October 3, 2007
ATLANTA (GA) – Domestic violence is a universal problem that has no bounds and all too often young children and teenage girls are among Georgia’s thousands of faces of victims, either directly or indirectly. While system responses are primarily targeted toward adult victims of domestic abuse, program administrators of the Department of Human Resources Family Violence Unit say that there’s increased attention on children who witness domestic violence as well as those in teen dating violence situations.
National studies show that 10 to 20 percent of children are exposed to domestic violence. For Georgia this translates into approximately 4,500 children who witness the abuse of a parent or caregiver each year. As Georgia commemorates Domestic Violence Awareness Month throughout October, state domestic violence officials want the public to become more aware and educated about the effect family violence has on all victims, including children.
"Sadly, children are often the direct or indirect victims. Just witnessing this violence impacts their lives, especially as it takes place at home, a place where children should feel safe," said Pat Holloway, program director of DHR’ Family Violence Unit which is administered through the Division of Family and Children Services. "If children are exposed to domestic violence it increases the chances that they will take on the role of either a batterer or a victim in their adult relationships. Abuse can seem normal to youth who witness it in their own homes. It’s tragic."
Children who are exposed to domestic violence are also more likely to exhibit behavioral and health problems including depression and anxiety, more likely than their peers to abuse drugs and alcohol, and are more likely to be involved in teen dating violence. Nearly 30 percent of girls 14 to 17 report knowing someone their age who has been physically hurt or hit by a boyfriend. But Family Violence Program administrators say when properly identified and addressed, the effects of domestic violence on children can be mitigated.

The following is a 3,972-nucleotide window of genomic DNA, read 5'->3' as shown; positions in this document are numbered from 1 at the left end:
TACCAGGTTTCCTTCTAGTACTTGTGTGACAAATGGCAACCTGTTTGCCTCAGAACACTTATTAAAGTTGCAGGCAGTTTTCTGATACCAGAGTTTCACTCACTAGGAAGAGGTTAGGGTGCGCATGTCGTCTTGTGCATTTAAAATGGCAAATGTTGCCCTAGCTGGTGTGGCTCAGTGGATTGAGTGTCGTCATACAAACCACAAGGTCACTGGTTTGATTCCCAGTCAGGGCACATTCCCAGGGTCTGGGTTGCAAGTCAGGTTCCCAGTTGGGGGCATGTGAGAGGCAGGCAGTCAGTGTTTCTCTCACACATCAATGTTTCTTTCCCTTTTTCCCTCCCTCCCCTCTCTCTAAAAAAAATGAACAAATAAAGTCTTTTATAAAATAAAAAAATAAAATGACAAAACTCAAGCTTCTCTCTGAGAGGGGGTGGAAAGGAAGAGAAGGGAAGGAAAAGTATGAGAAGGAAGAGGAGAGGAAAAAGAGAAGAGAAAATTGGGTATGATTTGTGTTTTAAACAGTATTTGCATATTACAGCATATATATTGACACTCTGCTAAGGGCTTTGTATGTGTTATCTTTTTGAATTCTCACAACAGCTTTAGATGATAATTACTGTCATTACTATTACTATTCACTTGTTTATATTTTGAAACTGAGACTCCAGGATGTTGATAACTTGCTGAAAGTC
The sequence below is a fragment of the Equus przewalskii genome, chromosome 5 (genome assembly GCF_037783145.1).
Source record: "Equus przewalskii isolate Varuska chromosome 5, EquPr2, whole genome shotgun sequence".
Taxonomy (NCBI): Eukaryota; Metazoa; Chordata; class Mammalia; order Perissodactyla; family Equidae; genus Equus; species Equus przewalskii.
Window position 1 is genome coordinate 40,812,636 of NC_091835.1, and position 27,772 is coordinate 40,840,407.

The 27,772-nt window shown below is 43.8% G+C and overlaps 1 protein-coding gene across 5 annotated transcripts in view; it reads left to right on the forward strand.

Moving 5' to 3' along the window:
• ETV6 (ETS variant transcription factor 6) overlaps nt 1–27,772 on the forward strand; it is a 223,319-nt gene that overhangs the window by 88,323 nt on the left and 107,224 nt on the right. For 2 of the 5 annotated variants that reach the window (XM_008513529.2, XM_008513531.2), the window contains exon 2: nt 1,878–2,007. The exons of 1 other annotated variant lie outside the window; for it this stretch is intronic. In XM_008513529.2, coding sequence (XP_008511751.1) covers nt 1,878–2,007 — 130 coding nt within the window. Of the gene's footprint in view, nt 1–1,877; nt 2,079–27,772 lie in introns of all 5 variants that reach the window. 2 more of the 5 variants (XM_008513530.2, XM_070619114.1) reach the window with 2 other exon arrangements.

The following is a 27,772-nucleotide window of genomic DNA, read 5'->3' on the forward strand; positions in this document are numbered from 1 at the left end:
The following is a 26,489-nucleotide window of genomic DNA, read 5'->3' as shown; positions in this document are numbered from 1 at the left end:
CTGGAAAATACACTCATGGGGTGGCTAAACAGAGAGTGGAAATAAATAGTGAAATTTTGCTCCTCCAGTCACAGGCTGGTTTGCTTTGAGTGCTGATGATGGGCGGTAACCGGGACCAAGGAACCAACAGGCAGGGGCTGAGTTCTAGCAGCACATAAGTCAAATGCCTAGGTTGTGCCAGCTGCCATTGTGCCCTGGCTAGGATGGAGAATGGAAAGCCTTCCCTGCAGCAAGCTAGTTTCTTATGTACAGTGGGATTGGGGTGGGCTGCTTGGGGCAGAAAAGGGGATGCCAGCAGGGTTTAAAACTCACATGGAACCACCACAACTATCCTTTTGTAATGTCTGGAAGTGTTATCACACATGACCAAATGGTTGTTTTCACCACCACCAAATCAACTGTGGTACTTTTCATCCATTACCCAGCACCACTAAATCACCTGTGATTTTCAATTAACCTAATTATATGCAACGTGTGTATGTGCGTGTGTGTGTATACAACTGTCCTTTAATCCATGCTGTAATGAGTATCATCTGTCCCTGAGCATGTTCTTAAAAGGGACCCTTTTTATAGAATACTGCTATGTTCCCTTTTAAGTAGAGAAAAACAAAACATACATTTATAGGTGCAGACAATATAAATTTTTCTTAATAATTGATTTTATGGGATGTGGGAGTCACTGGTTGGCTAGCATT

In addition to the vast services for adult victims of domestic violence offered by the Family Violence Unit through agencies across the state, there are support services specifically designed for children including an array of age appropriate children’s programs, individual counseling, and parenting support and education. Teen dating violence forums for teenagers – 9th to 12th graders – are also sponsored at various high schools throughout this month.
Georgia has 45 certified family violence agencies or shelters, operated by independent, nonprofit organizations and funded by the Department of Human Resources. They provide 24-hour crisis lines and an array of legal and social services for victims of domestic violence and their children. All services are free and confidential. Additionally, all county DFCS offices have domestic violence assessors who assist DFCS staff to identify and provide crisis intervention and relocation services to domestic violence victims receiving or applying for TANF assistance. For more information about DHR’s Family Violence Unit, services available, and location of shelters call 1-800-33-HAVEN (334-2835) or visit www.gadfcs.org/familyviolence.
For information contact:
Beverly Jones, 404-657-1387